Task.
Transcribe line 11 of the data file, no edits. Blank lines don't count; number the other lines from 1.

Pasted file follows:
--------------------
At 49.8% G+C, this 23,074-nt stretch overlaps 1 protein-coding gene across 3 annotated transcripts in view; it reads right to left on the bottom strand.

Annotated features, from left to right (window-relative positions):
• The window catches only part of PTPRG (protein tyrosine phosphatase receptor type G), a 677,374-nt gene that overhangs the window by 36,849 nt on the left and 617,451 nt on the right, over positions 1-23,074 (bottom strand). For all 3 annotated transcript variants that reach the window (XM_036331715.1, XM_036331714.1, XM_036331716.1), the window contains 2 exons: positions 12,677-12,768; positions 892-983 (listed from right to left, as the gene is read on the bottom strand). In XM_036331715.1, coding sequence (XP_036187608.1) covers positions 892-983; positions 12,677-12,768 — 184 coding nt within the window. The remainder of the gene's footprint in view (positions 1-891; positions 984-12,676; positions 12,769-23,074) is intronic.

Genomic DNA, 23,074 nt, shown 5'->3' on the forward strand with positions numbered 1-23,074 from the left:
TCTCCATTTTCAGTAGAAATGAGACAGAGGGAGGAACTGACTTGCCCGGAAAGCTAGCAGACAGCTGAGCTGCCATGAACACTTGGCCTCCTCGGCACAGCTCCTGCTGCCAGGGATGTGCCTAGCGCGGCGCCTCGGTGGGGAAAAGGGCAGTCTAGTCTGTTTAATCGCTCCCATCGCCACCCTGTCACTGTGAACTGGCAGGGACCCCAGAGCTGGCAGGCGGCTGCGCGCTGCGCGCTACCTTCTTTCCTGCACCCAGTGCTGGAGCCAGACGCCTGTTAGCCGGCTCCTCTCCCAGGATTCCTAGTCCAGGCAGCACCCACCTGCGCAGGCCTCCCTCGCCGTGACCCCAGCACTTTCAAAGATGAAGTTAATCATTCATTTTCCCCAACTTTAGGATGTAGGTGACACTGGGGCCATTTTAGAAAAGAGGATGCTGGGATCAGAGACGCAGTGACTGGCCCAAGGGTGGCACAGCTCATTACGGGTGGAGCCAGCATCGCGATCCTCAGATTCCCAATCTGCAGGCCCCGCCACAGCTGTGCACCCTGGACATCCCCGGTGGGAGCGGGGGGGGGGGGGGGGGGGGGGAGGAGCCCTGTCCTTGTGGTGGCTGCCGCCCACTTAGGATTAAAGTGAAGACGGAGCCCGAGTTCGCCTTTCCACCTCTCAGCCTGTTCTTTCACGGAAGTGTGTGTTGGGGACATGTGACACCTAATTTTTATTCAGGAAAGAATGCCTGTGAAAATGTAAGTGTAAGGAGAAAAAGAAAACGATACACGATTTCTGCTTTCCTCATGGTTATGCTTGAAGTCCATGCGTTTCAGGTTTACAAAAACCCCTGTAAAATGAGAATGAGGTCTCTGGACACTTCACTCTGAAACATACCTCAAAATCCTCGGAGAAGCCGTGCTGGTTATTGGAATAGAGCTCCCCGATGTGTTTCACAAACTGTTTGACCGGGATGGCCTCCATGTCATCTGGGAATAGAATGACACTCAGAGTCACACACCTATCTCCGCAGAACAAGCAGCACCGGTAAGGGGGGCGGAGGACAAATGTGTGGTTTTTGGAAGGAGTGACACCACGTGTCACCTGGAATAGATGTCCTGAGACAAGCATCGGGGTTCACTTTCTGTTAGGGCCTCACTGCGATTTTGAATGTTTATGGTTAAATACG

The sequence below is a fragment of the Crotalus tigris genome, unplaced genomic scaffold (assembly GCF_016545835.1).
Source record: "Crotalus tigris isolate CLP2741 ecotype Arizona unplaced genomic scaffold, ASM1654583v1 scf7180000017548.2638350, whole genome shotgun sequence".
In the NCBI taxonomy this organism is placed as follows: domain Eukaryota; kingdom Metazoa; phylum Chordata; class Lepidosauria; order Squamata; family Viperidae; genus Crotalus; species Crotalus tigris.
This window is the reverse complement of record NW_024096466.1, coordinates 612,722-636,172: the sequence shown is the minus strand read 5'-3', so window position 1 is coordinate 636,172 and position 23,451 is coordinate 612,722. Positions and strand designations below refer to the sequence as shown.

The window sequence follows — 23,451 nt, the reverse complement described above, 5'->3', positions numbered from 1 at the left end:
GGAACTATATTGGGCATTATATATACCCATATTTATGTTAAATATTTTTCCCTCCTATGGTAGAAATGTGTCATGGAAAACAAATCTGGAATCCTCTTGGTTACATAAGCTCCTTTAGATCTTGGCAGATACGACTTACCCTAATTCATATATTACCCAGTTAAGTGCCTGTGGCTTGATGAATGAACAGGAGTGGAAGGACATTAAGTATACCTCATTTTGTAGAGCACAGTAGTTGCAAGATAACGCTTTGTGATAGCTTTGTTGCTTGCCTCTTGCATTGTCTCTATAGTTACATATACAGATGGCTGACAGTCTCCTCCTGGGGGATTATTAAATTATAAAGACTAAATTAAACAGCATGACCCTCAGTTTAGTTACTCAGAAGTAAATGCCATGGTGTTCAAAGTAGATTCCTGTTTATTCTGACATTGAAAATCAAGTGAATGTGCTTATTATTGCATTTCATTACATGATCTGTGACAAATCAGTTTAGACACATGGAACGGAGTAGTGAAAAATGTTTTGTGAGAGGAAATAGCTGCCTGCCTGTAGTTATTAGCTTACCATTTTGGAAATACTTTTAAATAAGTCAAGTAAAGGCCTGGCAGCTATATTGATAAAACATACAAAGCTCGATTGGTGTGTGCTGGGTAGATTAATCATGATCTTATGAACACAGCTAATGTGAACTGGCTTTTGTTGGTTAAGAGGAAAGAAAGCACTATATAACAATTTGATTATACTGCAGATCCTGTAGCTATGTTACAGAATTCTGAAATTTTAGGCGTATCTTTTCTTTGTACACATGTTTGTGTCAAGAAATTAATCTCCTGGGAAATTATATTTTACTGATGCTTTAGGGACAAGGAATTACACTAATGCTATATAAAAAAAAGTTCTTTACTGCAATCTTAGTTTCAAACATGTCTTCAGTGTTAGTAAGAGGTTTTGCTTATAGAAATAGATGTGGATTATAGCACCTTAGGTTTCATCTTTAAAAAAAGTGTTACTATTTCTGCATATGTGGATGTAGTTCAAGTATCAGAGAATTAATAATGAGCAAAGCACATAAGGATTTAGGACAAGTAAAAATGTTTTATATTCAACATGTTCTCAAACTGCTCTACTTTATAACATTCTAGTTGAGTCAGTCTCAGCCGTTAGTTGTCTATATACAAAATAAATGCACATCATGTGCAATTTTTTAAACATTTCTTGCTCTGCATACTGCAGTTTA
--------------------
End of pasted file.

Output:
GGAACTATATTGGGCATTATATATACCCATATTTATGTTAAATATTTTTCCCTCCTATGGTAGAAATGTGTCATGGAAAACAAATCTGGAATCCTCTTGGTTACATAAGCTCCTTTAGATCTTGGCAGATACGACTTACCCTAATTCATATATTACCCAGTTAAGTGCCTGTGGCTTGATGAATGAACAGGAGTGGAAGGACATTAAGTATACCTCATTTTGTAGAGCACAGTAGTTGCAAGATAACGCTTTGTGATAGCTTTGTTGCTTGCCTCTTGCATTGTCTCTATAGTTACATATACAGATGGCTGACAGTCTCCTCCTGGGGGATTATTAAATTATAAAGACTAAATTAAACAGCATGACCCTCAGTTTAGTTACTCAGAAGTAAATGCCATGGTGTTCAAAGTAGATTCCTGTTTATTCTGACATTGAAAATCAAGTGAATGTGCTTATTATTGCATTTCATTACATGATCTGTGACAAATCAGTTTAGACACATGGAACGGAGTAGTGAAAAATGTTTTGTGAGAGGAAATAGCTGCCTGCCTGTAGTTATTAGCTTACCATTTTGGAAATACTTTTAAATAAGTCAAGTAAAGGCCTGGCAGCTATATTGATAAAACATACAAAGCTCGATTGGTGTGTGCTGGGTAGATTAATCATGATCTTATGAACACAGCTAATGTGAACTGGCTTTTGTTGGTTAAGAGGAAAGAAAGCACTATATAACAATTTGATTATACTGCAGATCCTGTAGCTATGTTACAGAATTCTGAAATTTTAGGCGTATCTTTTCTTTGTACACATGTTTGTGTCAAGAAATTAATCTCCTGGGAAATTATATTTTACTGATGCTTTAGGGACAAGGAATTACACTAATGCTATATAAAAAAAAGTTCTTTACTGCAATCTTAGTTTCAAACATGTCTTCAGTGTTAGTAAGAGGTTTTGCTTATAGAAATAGATGTGGATTATAGCACCTTAGGTTTCATCTTTAAAAAAAGTGTTACTATTTCTGCATATGTGGATGTAGTTCAAGTATCAGAGAATTAATAATGAGCAAAGCACATAAGGATTTAGGACAAGTAAAAATGTTTTATATTCAACATGTTCTCAAACTGCTCTACTTTATAACATTCTAGTTGAGTCAGTCTCAGCCGTTAGTTGTCTATATACAAAATAAATGCACATCATGTGCAATTTTTTAAACATTTCTTGCTCTGCATACTGCAGTTTA